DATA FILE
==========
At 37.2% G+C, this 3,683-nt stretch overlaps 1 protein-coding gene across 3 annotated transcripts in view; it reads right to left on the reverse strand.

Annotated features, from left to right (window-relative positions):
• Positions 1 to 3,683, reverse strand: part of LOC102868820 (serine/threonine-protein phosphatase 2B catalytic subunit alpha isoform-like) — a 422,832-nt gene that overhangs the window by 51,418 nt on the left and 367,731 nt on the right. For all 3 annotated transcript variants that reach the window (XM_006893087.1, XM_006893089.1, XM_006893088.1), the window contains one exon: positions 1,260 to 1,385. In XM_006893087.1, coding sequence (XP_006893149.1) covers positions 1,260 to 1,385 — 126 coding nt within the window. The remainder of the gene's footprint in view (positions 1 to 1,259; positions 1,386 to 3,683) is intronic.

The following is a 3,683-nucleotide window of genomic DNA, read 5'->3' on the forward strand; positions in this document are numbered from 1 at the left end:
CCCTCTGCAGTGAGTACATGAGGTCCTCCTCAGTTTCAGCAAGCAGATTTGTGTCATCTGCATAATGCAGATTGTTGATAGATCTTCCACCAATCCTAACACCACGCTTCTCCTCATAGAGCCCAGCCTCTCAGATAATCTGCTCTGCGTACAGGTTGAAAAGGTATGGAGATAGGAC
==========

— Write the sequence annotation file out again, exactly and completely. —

At 37.2% G+C, this 3,683-nt stretch overlaps 1 protein-coding gene across 3 annotated transcripts in view; it reads right to left on the reverse strand.

Annotated features, from left to right (window-relative positions):
• Positions 1 to 3,683, reverse strand: part of LOC102868820 (serine/threonine-protein phosphatase 2B catalytic subunit alpha isoform-like) — a 422,832-nt gene that overhangs the window by 51,418 nt on the left and 367,731 nt on the right. For all 3 annotated transcript variants that reach the window (XM_006893087.1, XM_006893089.1, XM_006893088.1), the window contains one exon: positions 1,260 to 1,385. In XM_006893087.1, coding sequence (XP_006893149.1) covers positions 1,260 to 1,385 — 126 coding nt within the window. The remainder of the gene's footprint in view (positions 1 to 1,259; positions 1,386 to 3,683) is intronic.

The following is a 3,683-nucleotide window of genomic DNA, read 5'->3' on the forward strand; positions in this document are numbered from 1 at the left end:
CCCTCTGCAGTGAGTACATGAGGTCCTCCTCAGTTTCAGCAAGCAGATTTGTGTCATCTGCATAATGCAGATTGTTGATAGATCTTCCACCAATCCTAACACCACGCTTCTCCTCATAGAGCCCAGCCTCTCAGATAATCTGCTCTGCGTACAGGTTGAAAAGGTATGGAGATAGGAC